Astaxanthin – The God Carotenoid

here are over 600 known carotenoids.  They are vastly different in their structure and health benefits but they have been grossly under researched.  One fact remains though, “People consuming diets rich in carotenoids from natural foods are healthier and have lower mortality from a number of chronic illnesses.”  It’s time the world is introduced to the most powerful antioxidant and carotenoid known to man, Astaxanthin.

Astaxanthin is formed in the phytoplankton growing in the sea.  It is consumed by almost all pink animals, giving them that distinct color.   Shrimp, crab, lobster, salmon and even flamingo’s consume a great deal of the nutrient – and it literally shows.

Today we are going to discuss just five of its known benefits.  There are many more but these have been time tested and mother approved!

 

1. Help Reduce Pain and Inflammation
Astaxanthin is a potent anti-inflammatory and pain reliever, blocking different chemicals in your body that report pain.  More than that, astaxanthin reduces the inflammatory compounds that drive many chronic diseases. Even though it’s 100 percent natural, astaxanthin works like some prescription analgesics, but without the risk of addiction, GI bleeds or heartburn. More specifically, astaxanthin blocks COX 2 enzymes just like Celebrex, the blockbuster drug prescribed for osteoarthritis, Rheumatoid arthritis, acute pain and monthly dysmenorrheal.  In fact, astaxanthin works well with Celebrex — it would be wise to take both together if you want to and if your doctor approves of astaxanthin.

 

2. Helps Fatigue
Astaxanthin provides excellent recovery from exercise. Just like salmon making the heroic upstream swim, astaxanthin can help athletes do their best. Pure natural astaxanthin is indicated for recovery of muscles, better endurance, enhanced strength and improved energy levels.

 

3. Supports Eye Health
Astaxanthin has the unique ability to cross through a barrier and reach your retina. Well-designed clinical trials have shown that astaxanthin helps diabetic retinopathy, macular degeneration, eye strain and fatigue and seeing in fine detail.

 

4. Cleans Up the Cells
Astaxanthin is in a class of its own when it comes to antioxidant coverage, because it filters into every cell of the body. Its unique molecular lipophilic and hydrophilic properties allow it to span the entire cell, with one end of the astaxanthin molecule protecting the fat-soluble part of the cell and one end protecting the water-soluble part of the cell.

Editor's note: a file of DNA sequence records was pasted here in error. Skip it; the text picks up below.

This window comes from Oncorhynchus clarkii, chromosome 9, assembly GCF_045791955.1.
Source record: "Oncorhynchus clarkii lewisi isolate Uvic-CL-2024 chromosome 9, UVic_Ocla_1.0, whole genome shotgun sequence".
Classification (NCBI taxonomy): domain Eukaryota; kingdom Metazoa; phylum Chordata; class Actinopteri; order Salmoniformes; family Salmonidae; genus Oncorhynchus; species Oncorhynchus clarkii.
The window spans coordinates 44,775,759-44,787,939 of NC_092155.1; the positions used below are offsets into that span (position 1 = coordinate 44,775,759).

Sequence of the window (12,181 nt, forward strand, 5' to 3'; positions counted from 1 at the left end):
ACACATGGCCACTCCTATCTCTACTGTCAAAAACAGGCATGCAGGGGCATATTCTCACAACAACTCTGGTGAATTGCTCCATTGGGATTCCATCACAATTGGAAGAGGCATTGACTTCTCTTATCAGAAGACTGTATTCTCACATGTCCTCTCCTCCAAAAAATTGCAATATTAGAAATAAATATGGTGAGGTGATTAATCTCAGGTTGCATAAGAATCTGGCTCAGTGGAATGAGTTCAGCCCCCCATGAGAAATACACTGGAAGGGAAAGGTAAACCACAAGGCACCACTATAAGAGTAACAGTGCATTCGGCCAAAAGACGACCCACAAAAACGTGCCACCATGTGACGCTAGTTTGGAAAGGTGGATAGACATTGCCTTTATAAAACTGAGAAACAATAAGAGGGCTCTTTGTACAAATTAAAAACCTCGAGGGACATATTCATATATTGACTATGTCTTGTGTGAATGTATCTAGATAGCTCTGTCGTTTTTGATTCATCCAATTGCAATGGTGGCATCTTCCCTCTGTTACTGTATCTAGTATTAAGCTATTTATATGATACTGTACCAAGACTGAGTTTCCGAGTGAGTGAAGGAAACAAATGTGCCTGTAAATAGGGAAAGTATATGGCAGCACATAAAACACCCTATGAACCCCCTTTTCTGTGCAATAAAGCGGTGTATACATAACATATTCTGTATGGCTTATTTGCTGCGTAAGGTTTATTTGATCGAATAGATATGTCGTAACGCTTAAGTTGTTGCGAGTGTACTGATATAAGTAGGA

Natural astaxanthin is exceptionally powerful in singlet-oxygen quenching which can be fully supplement with PhytOriginal. A 2007 study analyzed several popular antioxidants and their antioxidant power. This study found astaxanthin was 6,000 times stronger than vitamin C, 800 times stronger than CoQ10, 550 times stronger than green tea catechins and 75 times stronger than alpha lipoic acid.

 

5. Gorgeous Skin and Sunscreen Protection
Astaxanthin has been shown to protect the body’s largest organ. The studies are clear and consistent and show excellent results for helping with skin moisture levels, smoothness, elasticity, fine wrinkles, and spots or freckles. [12]

If you get sunburn, which causes inflammation, astaxanthin penetrates the skin cells and reduces UVA damage. Think of it as an internal sunscreen.

 

Whether you are fighting cancer, growing old or the sun – Astaxanthin is a great supplement for each.  Experts suggest taking four milligrams while some people take up to 12mg daily.  It can only be found in marine algae and easily supplemented.  Alternatively you could eat massive amounts of the shrimp, lobster, etc.  However not all of us can afford to eat lobster and crab for every meal.  The best alternative is to simply buy living marine algae with high amounts of Astaxanthin in it.

 

Featured @ Natural News Blogs

 

http://aquahealthlabs.com/uploads/3/3/3/5/3335324/eyesight.pdf

T. Diplock1, J.-L. Charleux, G. Crozier-Willi, F. J. Kok, C. Rice-Evans, M. Roberfroid, W. Stahl, J. Vina-Ribes. Functional food science and defence against reactive oxidative species, British Journal of Nutrition 1998, 80, Suppl. 1, S77–S112

Nishida Y. et. al, Quenching Activities of Common Hydrophilic and Lipophilic Antioxidants against Singlet Oxygen Using Chemiluminescence Detection System.
Carotenoid Science 11:16-20 (2007)

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